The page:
Honorary Degree Recipient: Doctor of Letters
Rutgers is proud to bestow upon Natasha Trethewey an honorary doctor of letters degree. Trethewey is an award-winning author and former U.S. Poet Laureate. She has focused her career on examining the intersections and contentions between public and personal history, national memorialization and forgetting, and the fraught legacy of race in America. Her important work has earned her a Pulitzer Prize and a spot on the New York Times best-sellers list, among other notable achievements.
Born in Mississippi to a poet/professor and a social worker, Trethewey earned a bachelor of arts degree in English at the University of Georgia, a master of arts in English and creative writing from Hollins University, and a master of fine arts in poetry from the University of Massachusetts, Amherst. She served as the Robert W. Woodruff Professor of English and Creative Writing at Emory University until 2017 and is currently the Board of Trustees Professor of English at Northwestern University. The author served two terms as the 19th Poet Laureate of the United States (2012–2014). During her second term, she traveled to cities and towns across the nation to seek out the many ways poetry lives in American communities and reported on her findings in a feature on the PBS News Hour Poetry Series. Trethewey is the author of five collections of poetry, including Native Guard (2006)—for which she was awarded the 2007 Pulitzer Prize—and, most recently, Monument: Poems New and Selected (2018); a book of nonfiction, Beyond Katrina: A Meditation on the Mississippi Gulf Coast (2010); and a memoir, Memorial Drive (2020), a New York Times best seller.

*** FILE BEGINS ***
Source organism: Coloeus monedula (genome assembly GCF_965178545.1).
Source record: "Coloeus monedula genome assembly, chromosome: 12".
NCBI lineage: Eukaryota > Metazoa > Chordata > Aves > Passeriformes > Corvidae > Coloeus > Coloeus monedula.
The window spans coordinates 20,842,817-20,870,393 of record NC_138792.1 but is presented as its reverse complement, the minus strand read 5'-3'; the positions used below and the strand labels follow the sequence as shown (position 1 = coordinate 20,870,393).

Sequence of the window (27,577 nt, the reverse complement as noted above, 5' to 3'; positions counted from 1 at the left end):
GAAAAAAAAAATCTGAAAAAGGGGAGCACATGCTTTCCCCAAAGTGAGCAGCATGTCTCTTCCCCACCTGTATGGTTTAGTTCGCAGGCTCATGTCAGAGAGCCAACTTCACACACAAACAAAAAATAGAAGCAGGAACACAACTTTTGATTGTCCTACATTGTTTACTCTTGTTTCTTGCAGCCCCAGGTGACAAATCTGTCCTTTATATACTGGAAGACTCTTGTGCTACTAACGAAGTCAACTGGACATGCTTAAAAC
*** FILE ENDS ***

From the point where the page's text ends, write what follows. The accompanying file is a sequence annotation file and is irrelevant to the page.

Seamlessly blending individual and collective experience, from the civil war to civil rights, Trethewey’s work illuminates the history of American trauma and resilience. The author inspires readers to reflect and learn while engaging in intricate stories that captivate. In 2012, the New Yorker stated of her work, “Trethewey’s writing mines the cavernous isolation, brutality, and resilience of African American history, tracing its subterranean echoes to today.” Her careful research and the lyricism of her prose and poetry give birth to characters and experiences that connect to all humans and explore struggles faced by all.
Trethewey is the recipient of fellowships from the Academy of American Poets, National Endowment for the Arts, Guggenheim Foundation, Rockefeller Foundation, Beinecke Library at Yale, and Radcliffe Institute for Advanced Study at Harvard. She is a fellow of the American Academy of Arts and Sciences and the American Academy of Arts and Letters. In 2017, she received the Heinz Award for Arts and Humanities. A chancellor of the Academy of American Poets since 2019, Trethewey was awarded the 2020 Rebekah Johnson Bobbitt National Prize for Poetry for Lifetime Achievement from the Library of Congress.